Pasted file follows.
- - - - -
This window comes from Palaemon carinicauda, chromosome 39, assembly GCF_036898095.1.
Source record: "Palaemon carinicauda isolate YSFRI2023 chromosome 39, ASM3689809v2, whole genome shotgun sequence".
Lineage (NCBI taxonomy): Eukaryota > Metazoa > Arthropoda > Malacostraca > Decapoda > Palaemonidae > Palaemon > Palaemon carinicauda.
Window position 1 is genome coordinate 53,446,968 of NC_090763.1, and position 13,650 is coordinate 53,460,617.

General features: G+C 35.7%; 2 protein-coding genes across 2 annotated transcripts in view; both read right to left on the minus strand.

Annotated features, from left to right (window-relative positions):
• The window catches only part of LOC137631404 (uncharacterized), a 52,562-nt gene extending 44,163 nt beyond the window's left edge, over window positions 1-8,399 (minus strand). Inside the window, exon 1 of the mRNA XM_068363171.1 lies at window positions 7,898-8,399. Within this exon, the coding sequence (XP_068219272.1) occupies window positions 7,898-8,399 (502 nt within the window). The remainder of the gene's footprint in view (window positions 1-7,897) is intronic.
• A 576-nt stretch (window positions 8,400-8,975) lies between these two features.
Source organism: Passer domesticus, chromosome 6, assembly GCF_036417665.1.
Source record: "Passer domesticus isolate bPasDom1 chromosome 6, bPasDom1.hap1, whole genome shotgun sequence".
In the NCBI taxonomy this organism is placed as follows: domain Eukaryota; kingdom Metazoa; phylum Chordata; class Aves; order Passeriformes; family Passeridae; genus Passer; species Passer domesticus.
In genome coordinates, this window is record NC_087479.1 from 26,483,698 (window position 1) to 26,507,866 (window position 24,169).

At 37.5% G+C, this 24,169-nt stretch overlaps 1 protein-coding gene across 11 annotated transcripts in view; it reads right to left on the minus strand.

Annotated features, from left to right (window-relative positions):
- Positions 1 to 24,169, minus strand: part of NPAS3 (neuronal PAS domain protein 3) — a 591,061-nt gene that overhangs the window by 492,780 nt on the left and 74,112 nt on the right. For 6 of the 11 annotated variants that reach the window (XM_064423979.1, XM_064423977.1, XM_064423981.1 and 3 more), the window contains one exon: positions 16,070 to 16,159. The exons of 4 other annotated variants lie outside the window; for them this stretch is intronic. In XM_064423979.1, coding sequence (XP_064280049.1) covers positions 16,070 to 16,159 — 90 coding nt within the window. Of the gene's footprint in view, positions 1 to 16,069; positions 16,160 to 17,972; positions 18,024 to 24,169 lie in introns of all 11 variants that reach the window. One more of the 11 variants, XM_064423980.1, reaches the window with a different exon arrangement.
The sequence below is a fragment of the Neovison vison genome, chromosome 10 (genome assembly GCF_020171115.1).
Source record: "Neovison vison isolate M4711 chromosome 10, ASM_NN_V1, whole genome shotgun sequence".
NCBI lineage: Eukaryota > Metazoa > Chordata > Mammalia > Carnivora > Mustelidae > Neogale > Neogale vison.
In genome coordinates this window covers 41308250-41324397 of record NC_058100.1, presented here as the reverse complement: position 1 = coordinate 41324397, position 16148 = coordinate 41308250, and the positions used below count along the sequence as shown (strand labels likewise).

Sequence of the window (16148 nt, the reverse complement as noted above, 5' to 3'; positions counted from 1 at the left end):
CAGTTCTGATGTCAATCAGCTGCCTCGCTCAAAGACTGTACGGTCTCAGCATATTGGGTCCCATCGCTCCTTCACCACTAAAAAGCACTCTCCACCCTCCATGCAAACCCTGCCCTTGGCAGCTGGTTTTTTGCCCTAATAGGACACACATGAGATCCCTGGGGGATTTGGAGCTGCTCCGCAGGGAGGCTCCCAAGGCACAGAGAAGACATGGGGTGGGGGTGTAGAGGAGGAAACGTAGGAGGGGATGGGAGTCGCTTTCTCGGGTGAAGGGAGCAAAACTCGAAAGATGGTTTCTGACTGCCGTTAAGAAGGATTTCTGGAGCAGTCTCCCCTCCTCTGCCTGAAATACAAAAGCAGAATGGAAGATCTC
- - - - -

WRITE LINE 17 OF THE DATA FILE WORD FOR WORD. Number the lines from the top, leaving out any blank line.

Source record: "Neovison vison isolate M4711 chromosome 10, ASM_NN_V1, whole genome shotgun sequence".